1. 'Tell me about yourself.' Open-ended questions can elicit more information than specific ones. When answering that kind of question, the elements that a candidate chooses to emphasize can be illuminating. Listen for statements that clue you in to the intangibles most important to success in the position.
2. 'Can you work overtime? Weekends? Night shifts?' Some interviewers draw conclusions about the willingness of a candidate (especially women with children) to work long hours or extra hours. Directly question all candidates about their willingness and ability to work nonstandard hours.
3. 'Do you feel comfortable lifting
50 pounds several times a day?' Don't assume that certain candidates aren't able (or willing) to do hard manual duties or work with hazardous materials. You can even test the applicant's ability to perform the task. Just don't make assumptions.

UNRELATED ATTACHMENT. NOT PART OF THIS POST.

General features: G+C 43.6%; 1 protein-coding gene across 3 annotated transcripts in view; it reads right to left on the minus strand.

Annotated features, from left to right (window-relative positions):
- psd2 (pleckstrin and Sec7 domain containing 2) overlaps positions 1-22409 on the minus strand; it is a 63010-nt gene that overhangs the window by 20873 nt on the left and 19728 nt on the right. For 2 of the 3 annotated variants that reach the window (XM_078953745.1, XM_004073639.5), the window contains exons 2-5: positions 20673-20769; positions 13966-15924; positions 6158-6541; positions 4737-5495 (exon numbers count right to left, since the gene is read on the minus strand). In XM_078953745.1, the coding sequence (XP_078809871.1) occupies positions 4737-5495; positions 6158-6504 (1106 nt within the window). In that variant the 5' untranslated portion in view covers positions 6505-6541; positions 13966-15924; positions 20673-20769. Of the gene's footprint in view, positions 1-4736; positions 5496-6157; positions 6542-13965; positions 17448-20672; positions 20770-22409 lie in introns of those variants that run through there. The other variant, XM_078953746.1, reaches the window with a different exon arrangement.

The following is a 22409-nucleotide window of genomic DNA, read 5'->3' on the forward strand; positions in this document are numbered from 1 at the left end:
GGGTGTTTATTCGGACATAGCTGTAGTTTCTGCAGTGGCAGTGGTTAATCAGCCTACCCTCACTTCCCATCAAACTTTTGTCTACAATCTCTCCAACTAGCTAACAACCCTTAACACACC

4. 'Do you have any physical limitations that would keep you from performing the job's essential functions?' You're entitled to know, but caveats exist. First, you must clearly define a job's essential functions. Second, you must ask this question of all applicants.
You can also ask what type of accommodation applicants would require. But you can only ask this if the person has an obvious disability or the applicant volunteers that he or she has a disability.
5. 'In what way has your education prepared you for this job?' For many positions, a high school (or college) diploma doesn't qualify as a bona fide occupational qualification. Instead of asking about a piece of paper, ask about specific skills that the applicant needs for success.
- Look for red flags in potential leaders
- Only interviewing a few candidates? Note why you skipped some applications
- Recruiting execs? Examine military experience
- Can I hire a home-Schooled teenager who doesn't have a work permit?
- Clear and fair hiring process yields the best candidates--and impresses judges